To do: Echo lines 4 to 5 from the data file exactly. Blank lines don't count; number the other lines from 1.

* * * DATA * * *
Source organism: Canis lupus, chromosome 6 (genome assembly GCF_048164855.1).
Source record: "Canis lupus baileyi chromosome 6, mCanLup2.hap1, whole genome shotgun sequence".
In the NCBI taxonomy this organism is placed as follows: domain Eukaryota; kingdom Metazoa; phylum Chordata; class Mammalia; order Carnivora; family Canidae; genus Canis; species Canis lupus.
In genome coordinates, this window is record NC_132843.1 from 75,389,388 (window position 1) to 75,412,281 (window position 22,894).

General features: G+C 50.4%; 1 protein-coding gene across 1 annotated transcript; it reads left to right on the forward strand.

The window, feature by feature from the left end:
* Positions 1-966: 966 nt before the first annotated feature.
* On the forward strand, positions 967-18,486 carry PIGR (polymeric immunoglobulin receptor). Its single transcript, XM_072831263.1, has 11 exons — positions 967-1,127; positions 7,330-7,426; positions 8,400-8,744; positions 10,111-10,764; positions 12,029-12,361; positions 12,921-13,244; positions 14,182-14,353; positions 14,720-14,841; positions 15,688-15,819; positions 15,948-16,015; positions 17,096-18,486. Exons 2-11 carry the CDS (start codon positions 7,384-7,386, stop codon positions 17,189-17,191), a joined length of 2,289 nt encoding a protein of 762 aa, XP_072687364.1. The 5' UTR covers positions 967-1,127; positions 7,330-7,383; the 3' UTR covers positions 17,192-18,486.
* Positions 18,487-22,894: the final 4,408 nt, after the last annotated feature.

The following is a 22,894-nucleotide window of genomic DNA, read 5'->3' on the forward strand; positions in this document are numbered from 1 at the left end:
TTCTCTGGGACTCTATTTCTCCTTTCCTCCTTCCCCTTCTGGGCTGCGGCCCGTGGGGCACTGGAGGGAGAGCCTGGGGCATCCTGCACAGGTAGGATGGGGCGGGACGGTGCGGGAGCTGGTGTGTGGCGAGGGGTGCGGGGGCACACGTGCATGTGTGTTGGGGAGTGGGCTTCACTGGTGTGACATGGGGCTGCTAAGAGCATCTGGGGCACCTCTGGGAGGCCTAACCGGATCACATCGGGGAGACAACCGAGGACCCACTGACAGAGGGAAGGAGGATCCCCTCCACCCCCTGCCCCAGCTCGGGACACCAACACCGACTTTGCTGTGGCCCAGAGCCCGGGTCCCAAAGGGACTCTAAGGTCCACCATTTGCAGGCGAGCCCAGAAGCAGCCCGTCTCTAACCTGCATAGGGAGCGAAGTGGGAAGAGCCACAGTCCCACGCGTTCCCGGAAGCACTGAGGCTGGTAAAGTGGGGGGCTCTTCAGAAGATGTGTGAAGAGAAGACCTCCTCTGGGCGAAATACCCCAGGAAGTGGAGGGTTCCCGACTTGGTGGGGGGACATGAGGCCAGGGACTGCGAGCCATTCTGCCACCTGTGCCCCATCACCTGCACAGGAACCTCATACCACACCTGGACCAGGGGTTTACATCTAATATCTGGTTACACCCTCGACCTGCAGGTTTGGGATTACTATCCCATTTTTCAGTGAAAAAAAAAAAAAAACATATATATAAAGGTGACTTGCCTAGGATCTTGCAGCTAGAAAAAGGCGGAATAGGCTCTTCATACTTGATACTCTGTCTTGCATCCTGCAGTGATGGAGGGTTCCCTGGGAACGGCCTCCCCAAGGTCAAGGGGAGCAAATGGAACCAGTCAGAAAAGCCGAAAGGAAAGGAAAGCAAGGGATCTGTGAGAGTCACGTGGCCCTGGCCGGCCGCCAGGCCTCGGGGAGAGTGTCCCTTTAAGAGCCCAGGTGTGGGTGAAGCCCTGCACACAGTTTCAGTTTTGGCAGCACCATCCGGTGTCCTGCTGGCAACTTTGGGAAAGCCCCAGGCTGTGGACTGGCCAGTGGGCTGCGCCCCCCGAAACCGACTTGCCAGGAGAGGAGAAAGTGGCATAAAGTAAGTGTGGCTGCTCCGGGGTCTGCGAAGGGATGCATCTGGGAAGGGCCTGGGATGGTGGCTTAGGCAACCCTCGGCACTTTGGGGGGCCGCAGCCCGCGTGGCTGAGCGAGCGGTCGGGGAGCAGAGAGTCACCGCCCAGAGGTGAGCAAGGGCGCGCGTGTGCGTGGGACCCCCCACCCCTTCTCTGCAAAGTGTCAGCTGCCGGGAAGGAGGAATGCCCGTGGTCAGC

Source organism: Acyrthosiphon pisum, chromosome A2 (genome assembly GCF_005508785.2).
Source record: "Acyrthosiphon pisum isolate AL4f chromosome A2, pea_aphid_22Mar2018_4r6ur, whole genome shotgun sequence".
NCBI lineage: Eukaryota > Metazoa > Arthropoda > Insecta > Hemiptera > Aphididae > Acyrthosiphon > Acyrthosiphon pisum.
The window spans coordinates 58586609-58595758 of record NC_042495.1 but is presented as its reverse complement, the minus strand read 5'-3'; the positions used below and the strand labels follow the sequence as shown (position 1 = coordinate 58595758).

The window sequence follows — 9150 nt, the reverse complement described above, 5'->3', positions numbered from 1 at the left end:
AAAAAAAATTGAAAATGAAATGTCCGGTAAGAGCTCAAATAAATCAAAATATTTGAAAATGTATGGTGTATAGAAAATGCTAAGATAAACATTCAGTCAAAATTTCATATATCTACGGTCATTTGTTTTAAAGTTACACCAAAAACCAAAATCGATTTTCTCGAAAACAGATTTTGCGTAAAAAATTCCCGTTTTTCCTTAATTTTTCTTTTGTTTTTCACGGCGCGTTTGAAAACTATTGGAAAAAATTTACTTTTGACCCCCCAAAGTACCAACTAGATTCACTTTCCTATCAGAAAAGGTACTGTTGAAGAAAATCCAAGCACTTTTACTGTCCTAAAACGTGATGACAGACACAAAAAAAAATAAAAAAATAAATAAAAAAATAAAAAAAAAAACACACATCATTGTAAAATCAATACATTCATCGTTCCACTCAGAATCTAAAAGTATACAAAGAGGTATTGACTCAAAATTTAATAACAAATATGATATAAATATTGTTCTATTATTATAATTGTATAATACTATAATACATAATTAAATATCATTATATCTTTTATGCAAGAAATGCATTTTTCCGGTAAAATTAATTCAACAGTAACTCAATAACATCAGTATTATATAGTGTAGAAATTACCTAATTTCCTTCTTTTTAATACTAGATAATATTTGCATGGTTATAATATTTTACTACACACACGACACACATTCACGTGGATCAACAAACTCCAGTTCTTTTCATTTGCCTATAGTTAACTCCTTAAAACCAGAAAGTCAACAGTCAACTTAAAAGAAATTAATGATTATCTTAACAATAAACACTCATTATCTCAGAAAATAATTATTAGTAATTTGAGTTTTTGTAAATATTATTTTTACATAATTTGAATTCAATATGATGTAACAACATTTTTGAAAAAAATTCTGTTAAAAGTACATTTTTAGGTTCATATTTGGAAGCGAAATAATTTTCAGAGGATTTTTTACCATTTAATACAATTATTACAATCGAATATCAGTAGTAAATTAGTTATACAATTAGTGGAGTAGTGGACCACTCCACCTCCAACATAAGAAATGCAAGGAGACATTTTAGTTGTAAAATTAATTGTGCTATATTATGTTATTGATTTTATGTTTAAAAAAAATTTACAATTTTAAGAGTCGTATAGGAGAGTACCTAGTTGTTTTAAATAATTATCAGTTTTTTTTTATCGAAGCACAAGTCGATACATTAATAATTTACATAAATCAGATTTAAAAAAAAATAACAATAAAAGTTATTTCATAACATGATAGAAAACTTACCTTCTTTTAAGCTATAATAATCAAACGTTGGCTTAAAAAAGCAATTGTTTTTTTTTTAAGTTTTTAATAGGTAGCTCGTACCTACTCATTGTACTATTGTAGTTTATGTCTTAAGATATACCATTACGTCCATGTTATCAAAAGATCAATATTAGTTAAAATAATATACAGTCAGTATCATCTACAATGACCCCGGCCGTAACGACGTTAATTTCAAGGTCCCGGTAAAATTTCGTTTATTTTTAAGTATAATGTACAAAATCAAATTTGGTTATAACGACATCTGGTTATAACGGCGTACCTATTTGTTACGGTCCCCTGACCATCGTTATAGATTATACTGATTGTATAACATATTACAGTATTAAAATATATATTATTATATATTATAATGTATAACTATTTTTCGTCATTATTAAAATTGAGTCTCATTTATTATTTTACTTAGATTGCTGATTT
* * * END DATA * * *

In genome coordinates, this window is record NC_132843.1 from 75,389,388 (window position 1) to 75,412,281 (window position 22,894).

General features: G+C 50.4%; 1 protein-coding gene across 1 annotated transcript; it reads left to right on the forward strand.